Just a few years ago, pretty much everyone (except Chinese auto industry insiders whom I interviewed) thought China was about to take ownership of the global green car market. (Here's just one example from the excitable Tom Friedman of the New York Times.)
In 2009 China's industrial planners announced plans to have 500,000 green cars ("New Energy Vehicles" or "新能源汽车" -- a combination of electrics and hybrids) on Chinese roads by the end of 2011. That obviously didn't happen, so last year, that same target of 500,000 was pushed out to 2015.
So how did green car sales fare in 2012? Overall, hybrids plus electrics grew a respectable 52 percent.
So while sales grew pretty well in percentage terms, it is clear that overall numbers are still inconsequential when you consider that 19.3 million vehicles were sold in China last year.
How do these numbers compare to the US? Green car sales in the US grew 73 percent to over 440,000 in 2012. (Includes electrics, hybrids and plug-in hybrids.) So China's aim of 500,000 sales may still be a bit ambitious when you consider that not even the world's largest market for green cars has reached that number yet. Nevertheless, just as China has eclipsed the US in overall vehicle sales since 2009, China can probably be expected eventually to eclipse the US in green vehicle sales too.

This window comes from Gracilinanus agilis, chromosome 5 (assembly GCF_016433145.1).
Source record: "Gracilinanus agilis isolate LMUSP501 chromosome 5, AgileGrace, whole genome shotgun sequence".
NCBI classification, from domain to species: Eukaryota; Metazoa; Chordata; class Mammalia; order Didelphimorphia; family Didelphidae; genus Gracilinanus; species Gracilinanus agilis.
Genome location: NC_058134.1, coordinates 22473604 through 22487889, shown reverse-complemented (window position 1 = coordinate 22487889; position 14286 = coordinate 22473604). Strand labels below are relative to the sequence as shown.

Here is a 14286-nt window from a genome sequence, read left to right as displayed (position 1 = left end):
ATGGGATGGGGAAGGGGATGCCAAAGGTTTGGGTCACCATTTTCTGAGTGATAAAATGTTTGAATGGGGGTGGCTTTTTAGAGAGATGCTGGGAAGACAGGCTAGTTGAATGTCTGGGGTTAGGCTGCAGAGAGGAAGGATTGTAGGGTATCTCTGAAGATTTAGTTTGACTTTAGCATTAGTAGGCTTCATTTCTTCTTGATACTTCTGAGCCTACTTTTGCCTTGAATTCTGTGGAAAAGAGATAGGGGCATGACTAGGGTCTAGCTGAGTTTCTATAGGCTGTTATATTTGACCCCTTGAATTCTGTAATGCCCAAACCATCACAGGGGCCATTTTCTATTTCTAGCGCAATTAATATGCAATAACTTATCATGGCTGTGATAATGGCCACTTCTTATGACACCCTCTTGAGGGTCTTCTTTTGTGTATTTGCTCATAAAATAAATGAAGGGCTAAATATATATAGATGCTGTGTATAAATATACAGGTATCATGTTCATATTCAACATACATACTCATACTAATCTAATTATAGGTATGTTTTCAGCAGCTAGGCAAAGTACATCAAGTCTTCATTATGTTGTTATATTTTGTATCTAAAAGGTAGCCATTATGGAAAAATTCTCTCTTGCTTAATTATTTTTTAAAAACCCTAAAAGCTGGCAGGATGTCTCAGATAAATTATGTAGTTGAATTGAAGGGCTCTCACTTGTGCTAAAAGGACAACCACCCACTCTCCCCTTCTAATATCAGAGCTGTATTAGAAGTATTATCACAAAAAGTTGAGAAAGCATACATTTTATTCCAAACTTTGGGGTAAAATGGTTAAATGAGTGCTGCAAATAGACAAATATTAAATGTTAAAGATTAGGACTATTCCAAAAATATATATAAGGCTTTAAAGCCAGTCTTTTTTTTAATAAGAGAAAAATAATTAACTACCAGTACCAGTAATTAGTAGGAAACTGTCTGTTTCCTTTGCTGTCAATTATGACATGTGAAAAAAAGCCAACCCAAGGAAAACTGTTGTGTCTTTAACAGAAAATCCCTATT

One thing that we can surmise from these numbers is that China has clearly yet to become the global green car powerhouse it had aspired to become. The reason is simple, and it also explains why China's auto industry -- despite having been relaunched over 30 years ago -- has yet to produce a globally-competitive home-grown brand. (Investigation of this question consumes a major portion of my book, Designated Drivers: How China Plans to Dominate the Global Auto Industry.)
The state-dominated structure of Chinese industry does not provide the proper incentives for innovative leadership. China has private automakers, but they continue to be marginalized in terms of state support and access to funding. The big state-owned enterprises (SOEs) continue to receive every benefit that central and local governments can hand out, yet they are still led by politicians who have no incentive to take risks or invest for the long term.
The green technologies being used in Chinese EVs and hybrids are, for the most part, purchased, licensed or copied from foreign automakers. This is not a recipe for ownership of a global market.
Green car sales data sources:
2010, 2011, 2012